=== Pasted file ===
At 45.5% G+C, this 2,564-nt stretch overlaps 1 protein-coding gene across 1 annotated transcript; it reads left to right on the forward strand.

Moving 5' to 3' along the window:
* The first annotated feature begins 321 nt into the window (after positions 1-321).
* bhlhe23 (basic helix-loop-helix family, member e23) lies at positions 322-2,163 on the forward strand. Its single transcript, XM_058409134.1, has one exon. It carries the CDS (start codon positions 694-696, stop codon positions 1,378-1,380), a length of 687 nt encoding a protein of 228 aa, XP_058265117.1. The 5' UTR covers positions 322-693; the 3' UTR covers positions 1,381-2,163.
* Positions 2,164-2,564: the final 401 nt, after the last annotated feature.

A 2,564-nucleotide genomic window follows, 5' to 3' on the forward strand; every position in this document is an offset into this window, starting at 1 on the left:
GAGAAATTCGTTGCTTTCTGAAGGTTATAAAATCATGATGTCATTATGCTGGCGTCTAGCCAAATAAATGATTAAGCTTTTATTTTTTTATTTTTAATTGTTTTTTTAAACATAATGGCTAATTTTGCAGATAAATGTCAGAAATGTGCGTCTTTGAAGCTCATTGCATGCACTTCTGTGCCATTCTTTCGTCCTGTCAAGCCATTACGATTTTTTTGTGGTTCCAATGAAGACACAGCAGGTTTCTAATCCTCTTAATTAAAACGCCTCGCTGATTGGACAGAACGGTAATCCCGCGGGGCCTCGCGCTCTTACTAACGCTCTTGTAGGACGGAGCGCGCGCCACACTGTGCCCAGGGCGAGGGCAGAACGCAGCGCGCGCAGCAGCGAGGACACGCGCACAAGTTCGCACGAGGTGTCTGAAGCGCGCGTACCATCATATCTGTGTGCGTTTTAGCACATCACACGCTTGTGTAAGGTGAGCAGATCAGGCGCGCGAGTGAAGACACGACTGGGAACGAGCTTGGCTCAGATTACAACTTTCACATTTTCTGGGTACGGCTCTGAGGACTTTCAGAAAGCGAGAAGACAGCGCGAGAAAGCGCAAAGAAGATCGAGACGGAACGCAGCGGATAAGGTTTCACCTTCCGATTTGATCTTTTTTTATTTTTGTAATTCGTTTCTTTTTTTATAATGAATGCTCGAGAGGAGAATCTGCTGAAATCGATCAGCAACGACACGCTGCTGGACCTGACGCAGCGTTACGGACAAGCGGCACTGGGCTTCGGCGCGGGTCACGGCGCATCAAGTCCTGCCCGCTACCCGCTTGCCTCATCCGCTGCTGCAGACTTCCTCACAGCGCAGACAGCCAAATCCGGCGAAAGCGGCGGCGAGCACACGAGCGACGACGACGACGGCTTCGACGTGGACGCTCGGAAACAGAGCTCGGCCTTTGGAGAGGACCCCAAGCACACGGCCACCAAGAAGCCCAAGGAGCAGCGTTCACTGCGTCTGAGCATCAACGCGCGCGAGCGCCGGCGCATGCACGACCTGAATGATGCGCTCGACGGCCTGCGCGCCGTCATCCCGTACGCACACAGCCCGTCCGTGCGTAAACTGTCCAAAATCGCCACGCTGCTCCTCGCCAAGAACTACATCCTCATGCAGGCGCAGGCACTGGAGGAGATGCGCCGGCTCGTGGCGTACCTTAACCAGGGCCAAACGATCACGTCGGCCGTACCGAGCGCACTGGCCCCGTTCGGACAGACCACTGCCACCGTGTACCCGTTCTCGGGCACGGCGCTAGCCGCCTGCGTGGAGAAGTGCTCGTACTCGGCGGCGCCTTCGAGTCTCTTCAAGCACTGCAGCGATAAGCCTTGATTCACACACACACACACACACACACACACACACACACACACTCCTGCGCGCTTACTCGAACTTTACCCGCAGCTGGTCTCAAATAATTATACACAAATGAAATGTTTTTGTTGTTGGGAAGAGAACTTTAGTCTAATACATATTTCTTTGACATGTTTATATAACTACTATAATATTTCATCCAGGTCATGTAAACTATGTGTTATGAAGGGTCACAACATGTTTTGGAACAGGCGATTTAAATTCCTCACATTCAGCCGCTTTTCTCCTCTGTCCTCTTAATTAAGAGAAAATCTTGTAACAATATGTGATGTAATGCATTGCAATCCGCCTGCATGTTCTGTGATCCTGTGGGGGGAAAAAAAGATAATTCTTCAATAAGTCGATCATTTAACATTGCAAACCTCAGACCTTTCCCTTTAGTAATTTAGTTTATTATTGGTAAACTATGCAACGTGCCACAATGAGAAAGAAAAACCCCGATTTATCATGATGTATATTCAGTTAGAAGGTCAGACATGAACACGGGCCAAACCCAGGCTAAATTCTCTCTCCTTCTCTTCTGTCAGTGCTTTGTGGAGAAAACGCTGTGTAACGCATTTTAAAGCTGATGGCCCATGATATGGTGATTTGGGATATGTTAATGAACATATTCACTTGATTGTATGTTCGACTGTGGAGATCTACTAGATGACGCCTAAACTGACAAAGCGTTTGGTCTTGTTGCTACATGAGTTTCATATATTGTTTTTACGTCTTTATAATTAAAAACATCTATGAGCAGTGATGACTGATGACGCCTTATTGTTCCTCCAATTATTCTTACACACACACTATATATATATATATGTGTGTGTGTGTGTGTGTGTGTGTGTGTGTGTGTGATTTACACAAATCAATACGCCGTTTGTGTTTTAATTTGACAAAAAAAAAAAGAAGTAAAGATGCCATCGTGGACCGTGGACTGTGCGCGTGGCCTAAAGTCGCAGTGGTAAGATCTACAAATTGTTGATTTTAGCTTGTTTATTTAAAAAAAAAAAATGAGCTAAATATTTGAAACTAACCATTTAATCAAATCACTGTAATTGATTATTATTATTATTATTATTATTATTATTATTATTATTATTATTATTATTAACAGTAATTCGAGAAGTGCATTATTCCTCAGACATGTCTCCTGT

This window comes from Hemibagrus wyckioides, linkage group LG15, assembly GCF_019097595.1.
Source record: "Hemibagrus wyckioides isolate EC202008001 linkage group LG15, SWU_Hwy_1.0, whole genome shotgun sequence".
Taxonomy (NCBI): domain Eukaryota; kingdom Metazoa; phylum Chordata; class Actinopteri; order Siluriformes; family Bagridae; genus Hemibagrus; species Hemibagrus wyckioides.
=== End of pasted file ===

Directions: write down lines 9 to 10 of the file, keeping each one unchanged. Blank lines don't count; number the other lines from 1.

Source record: "Hemibagrus wyckioides isolate EC202008001 linkage group LG15, SWU_Hwy_1.0, whole genome shotgun sequence".
Taxonomy (NCBI): domain Eukaryota; kingdom Metazoa; phylum Chordata; class Actinopteri; order Siluriformes; family Bagridae; genus Hemibagrus; species Hemibagrus wyckioides.